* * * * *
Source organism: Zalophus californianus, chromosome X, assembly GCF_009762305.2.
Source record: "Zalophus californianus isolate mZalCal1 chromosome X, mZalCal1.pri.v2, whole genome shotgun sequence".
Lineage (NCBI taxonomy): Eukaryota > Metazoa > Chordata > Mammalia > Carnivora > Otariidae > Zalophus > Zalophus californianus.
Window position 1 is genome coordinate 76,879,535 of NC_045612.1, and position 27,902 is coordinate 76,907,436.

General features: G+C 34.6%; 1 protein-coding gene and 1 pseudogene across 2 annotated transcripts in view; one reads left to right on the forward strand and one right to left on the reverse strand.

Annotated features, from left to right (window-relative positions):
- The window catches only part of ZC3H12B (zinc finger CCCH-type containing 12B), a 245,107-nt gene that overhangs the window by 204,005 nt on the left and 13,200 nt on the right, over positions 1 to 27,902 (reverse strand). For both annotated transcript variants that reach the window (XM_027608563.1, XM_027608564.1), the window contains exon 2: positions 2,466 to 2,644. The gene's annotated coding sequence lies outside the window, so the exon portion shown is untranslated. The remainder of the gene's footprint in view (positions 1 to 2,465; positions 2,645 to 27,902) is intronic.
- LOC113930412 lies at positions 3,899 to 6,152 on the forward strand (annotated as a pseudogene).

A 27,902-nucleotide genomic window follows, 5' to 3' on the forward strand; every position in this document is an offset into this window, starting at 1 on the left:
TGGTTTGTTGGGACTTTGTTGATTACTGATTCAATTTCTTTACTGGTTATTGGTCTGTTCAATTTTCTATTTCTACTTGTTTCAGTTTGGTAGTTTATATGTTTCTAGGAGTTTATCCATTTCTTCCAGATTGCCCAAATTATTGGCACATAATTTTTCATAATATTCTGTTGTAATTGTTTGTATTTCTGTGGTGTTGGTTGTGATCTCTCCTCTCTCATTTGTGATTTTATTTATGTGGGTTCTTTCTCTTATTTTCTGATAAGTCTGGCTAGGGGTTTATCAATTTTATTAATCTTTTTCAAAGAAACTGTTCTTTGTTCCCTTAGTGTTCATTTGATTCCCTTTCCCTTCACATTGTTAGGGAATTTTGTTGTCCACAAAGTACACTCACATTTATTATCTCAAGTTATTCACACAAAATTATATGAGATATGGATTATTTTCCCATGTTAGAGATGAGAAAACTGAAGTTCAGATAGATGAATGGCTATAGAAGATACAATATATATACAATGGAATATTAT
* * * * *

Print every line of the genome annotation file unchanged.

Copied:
Source organism: Zalophus californianus, chromosome X, assembly GCF_009762305.2.
Source record: "Zalophus californianus isolate mZalCal1 chromosome X, mZalCal1.pri.v2, whole genome shotgun sequence".
Lineage (NCBI taxonomy): Eukaryota > Metazoa > Chordata > Mammalia > Carnivora > Otariidae > Zalophus > Zalophus californianus.
Window position 1 is genome coordinate 76,879,535 of NC_045612.1, and position 27,902 is coordinate 76,907,436.

General features: G+C 34.6%; 1 protein-coding gene and 1 pseudogene across 2 annotated transcripts in view; one reads left to right on the forward strand and one right to left on the reverse strand.

Annotated features, from left to right (window-relative positions):
- The window catches only part of ZC3H12B (zinc finger CCCH-type containing 12B), a 245,107-nt gene that overhangs the window by 204,005 nt on the left and 13,200 nt on the right, over positions 1 to 27,902 (reverse strand). For both annotated transcript variants that reach the window (XM_027608563.1, XM_027608564.1), the window contains exon 2: positions 2,466 to 2,644. The gene's annotated coding sequence lies outside the window, so the exon portion shown is untranslated. The remainder of the gene's footprint in view (positions 1 to 2,465; positions 2,645 to 27,902) is intronic.
- LOC113930412 lies at positions 3,899 to 6,152 on the forward strand (annotated as a pseudogene).

A 27,902-nucleotide genomic window follows, 5' to 3' on the forward strand; every position in this document is an offset into this window, starting at 1 on the left:
TGGTTTGTTGGGACTTTGTTGATTACTGATTCAATTTCTTTACTGGTTATTGGTCTGTTCAATTTTCTATTTCTACTTGTTTCAGTTTGGTAGTTTATATGTTTCTAGGAGTTTATCCATTTCTTCCAGATTGCCCAAATTATTGGCACATAATTTTTCATAATATTCTGTTGTAATTGTTTGTATTTCTGTGGTGTTGGTTGTGATCTCTCCTCTCTCATTTGTGATTTTATTTATGTGGGTTCTTTCTCTTATTTTCTGATAAGTCTGGCTAGGGGTTTATCAATTTTATTAATCTTTTTCAAAGAAACTGTTCTTTGTTCCCTTAGTGTTCATTTGATTCCCTTTCCCTTCACATTGTTAGGGAATTTTGTTGTCCACAAAGTACACTCACATTTATTATCTCAAGTTATTCACACAAAATTATATGAGATATGGATTATTTTCCCATGTTAGAGATGAGAAAACTGAAGTTCAGATAGATGAATGGCTATAGAAGATACAATATATATACAATGGAATATTAT